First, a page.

I love vampires and I’ve have written about them more than once on this website, so I loved it when Fiona’s Guardians dropped into our inbox. This unique and intriguing novel was just the thing to devour over a free weekend.
Daniel is more dedicated to his job than most people are, and certainly far more than he should be. Daniel’s job is his life, and it’s an unusual life to say the least. You see Daniel is the guardian of a 250 year old vampire named Fiona.
Daniel’s main job is pretty straightforward actually, to supply Fiona with 10 pints of blood every day. He also needs to manage a bunch of investments to fund this, but its really the acquisition of the blood that’s his main focus.
This is certainly no easy feat but when Fiona becomes the target of a secret group of vatican vampire hunters (called Mors Strigae) its gets even more difficult, not to mention deadly.
This is an interesting story which for the most part fully delivers on what it promises. The idea of exploring the day to day activities of a modern day vampire assistant is intriguing and is easily the most fleshed out and well defined aspect of the novel. Everything about the job is explored and given purpose and meaning within the larger context of the story. Daniel on the other hand is not, he felt a little forgotten and lost within the confines of his job.
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Vampires have enjoyed something of a renaissance in modern literature and one of the main reasons for that is the sexual nature of what is otherwise a monster from the depths of mankind’s nightmares
Though I suppose that was intentional, for all intents and purposes he was his job, his whole life revolved around Fiona and what he had to do to guard her and service her needs. Yet it still would have been nice to know him more as a character and feel some sort of connection with him, but I understand why he was explored so little.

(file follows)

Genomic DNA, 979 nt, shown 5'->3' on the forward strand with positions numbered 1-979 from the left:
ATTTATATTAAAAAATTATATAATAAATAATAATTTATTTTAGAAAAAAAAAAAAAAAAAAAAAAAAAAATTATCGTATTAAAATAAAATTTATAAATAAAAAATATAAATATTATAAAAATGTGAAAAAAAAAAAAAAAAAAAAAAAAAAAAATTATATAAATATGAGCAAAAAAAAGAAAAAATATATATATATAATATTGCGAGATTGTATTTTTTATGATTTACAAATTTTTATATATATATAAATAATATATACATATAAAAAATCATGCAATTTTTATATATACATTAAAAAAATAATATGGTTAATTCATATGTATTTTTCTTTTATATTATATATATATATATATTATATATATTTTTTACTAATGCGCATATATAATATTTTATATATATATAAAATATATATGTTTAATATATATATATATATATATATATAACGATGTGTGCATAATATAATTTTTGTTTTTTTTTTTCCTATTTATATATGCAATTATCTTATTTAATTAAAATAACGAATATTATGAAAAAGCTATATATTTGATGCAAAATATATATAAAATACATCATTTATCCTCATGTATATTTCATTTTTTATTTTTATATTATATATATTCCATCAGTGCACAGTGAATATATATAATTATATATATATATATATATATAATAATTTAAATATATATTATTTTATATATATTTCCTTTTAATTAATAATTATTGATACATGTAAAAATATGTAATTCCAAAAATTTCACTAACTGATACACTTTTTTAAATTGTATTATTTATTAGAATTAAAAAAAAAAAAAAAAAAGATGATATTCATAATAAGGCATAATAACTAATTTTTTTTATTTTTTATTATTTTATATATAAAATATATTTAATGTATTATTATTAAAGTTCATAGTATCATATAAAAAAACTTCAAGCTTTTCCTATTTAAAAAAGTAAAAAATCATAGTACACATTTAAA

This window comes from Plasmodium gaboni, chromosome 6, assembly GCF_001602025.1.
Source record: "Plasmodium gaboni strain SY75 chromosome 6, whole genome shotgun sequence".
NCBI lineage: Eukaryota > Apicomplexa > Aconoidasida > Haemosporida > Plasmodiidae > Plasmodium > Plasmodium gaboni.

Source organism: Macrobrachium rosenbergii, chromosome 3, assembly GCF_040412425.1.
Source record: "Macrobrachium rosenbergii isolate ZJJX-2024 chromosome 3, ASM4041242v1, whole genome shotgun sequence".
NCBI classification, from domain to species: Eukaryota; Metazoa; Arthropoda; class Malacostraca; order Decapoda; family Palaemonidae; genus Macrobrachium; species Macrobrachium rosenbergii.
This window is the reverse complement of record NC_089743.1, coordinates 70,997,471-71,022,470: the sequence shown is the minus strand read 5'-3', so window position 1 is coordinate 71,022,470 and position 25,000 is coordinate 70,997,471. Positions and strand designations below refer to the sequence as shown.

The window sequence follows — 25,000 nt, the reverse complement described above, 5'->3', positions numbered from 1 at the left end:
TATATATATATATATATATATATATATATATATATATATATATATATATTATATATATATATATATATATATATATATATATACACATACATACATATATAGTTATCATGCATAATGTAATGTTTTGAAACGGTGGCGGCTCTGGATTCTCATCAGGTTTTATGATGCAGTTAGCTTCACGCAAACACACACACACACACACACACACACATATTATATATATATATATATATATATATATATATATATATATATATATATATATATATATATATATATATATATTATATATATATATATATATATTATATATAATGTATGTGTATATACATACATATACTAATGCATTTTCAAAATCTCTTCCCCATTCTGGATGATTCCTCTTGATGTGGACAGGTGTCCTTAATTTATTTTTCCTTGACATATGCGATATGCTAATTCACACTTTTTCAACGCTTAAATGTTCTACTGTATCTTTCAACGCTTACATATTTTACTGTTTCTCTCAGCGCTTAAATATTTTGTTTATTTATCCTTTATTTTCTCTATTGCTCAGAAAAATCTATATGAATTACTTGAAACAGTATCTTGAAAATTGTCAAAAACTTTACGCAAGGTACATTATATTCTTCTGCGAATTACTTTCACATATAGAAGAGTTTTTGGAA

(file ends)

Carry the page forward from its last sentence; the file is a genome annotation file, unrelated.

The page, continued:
As for the plotline itself I was invested enough to read to the end quickly, but I also found it a little convoluted with numerous perspectives from various characters, I think a more limited narrative structure and focus would have been beneficial.
At points I found myself losing my grip on the story as I attempted to correlate the new perspective with what I had already read. When you couple this flowing between perspectives with different time periods it can be a little difficult to keep everything straight in ones head.
This sadly also moves focus away from Daniel and Fiona, which is a shame because this is their story and sometimes they feel sidelined by anothers narrative.
With that said though this was an enjoyable read that I would heartily recommend for any horror or vampire fans, doubly so if you love both. It is a fun and exciting read that could do with a polish but then so could we all.
You can get a copy of Fiona’s Guardians from Amazon.